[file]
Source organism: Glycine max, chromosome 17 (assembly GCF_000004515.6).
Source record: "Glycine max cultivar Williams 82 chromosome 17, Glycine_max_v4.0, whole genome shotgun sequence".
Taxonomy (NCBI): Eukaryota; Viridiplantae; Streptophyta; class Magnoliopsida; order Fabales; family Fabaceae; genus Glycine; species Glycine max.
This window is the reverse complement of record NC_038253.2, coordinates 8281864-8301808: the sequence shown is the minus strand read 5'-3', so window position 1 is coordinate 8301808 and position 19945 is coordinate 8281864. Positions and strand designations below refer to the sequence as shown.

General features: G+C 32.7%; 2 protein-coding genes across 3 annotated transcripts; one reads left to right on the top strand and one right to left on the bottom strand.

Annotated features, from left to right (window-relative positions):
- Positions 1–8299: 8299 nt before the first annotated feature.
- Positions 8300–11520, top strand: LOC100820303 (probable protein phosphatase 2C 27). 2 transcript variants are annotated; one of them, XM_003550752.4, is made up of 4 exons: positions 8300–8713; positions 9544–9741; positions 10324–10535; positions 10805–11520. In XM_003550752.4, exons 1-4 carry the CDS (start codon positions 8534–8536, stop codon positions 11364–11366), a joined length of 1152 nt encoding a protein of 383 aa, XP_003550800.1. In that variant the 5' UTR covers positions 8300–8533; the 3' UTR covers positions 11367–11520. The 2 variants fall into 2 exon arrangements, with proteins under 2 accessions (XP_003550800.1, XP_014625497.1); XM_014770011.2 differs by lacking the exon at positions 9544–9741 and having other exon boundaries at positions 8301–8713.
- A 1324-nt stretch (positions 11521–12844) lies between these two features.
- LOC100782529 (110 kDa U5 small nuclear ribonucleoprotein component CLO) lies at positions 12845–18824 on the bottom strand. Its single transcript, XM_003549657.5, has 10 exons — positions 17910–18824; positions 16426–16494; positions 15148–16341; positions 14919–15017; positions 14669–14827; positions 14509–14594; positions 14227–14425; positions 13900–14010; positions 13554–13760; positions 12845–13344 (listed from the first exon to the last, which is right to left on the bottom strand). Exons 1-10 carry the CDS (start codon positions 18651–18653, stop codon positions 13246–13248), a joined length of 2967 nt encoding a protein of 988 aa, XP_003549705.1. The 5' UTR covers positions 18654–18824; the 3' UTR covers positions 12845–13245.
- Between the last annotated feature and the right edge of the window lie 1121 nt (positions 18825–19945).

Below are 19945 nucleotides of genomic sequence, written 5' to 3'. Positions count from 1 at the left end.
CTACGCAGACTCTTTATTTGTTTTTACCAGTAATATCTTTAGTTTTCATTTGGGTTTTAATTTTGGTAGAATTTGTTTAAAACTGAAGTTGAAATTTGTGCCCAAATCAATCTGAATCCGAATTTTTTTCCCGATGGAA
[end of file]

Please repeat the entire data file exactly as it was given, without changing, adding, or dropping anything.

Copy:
Source organism: Glycine max, chromosome 17 (assembly GCF_000004515.6).
Source record: "Glycine max cultivar Williams 82 chromosome 17, Glycine_max_v4.0, whole genome shotgun sequence".
Taxonomy (NCBI): Eukaryota; Viridiplantae; Streptophyta; class Magnoliopsida; order Fabales; family Fabaceae; genus Glycine; species Glycine max.
This window is the reverse complement of record NC_038253.2, coordinates 8281864-8301808: the sequence shown is the minus strand read 5'-3', so window position 1 is coordinate 8301808 and position 19945 is coordinate 8281864. Positions and strand designations below refer to the sequence as shown.

General features: G+C 32.7%; 2 protein-coding genes across 3 annotated transcripts; one reads left to right on the top strand and one right to left on the bottom strand.

Annotated features, from left to right (window-relative positions):
- Positions 1–8299: 8299 nt before the first annotated feature.
- Positions 8300–11520, top strand: LOC100820303 (probable protein phosphatase 2C 27). 2 transcript variants are annotated; one of them, XM_003550752.4, is made up of 4 exons: positions 8300–8713; positions 9544–9741; positions 10324–10535; positions 10805–11520. In XM_003550752.4, exons 1-4 carry the CDS (start codon positions 8534–8536, stop codon positions 11364–11366), a joined length of 1152 nt encoding a protein of 383 aa, XP_003550800.1. In that variant the 5' UTR covers positions 8300–8533; the 3' UTR covers positions 11367–11520. The 2 variants fall into 2 exon arrangements, with proteins under 2 accessions (XP_003550800.1, XP_014625497.1); XM_014770011.2 differs by lacking the exon at positions 9544–9741 and having other exon boundaries at positions 8301–8713.
- A 1324-nt stretch (positions 11521–12844) lies between these two features.
- LOC100782529 (110 kDa U5 small nuclear ribonucleoprotein component CLO) lies at positions 12845–18824 on the bottom strand. Its single transcript, XM_003549657.5, has 10 exons — positions 17910–18824; positions 16426–16494; positions 15148–16341; positions 14919–15017; positions 14669–14827; positions 14509–14594; positions 14227–14425; positions 13900–14010; positions 13554–13760; positions 12845–13344 (listed from the first exon to the last, which is right to left on the bottom strand). Exons 1-10 carry the CDS (start codon positions 18651–18653, stop codon positions 13246–13248), a joined length of 2967 nt encoding a protein of 988 aa, XP_003549705.1. The 5' UTR covers positions 18654–18824; the 3' UTR covers positions 12845–13245.
- Between the last annotated feature and the right edge of the window lie 1121 nt (positions 18825–19945).

Below are 19945 nucleotides of genomic sequence, written 5' to 3'. Positions count from 1 at the left end.
CTACGCAGACTCTTTATTTGTTTTTACCAGTAATATCTTTAGTTTTCATTTGGGTTTTAATTTTGGTAGAATTTGTTTAAAACTGAAGTTGAAATTTGTGCCCAAATCAATCTGAATCCGAATTTTTTTCCCGATGGAA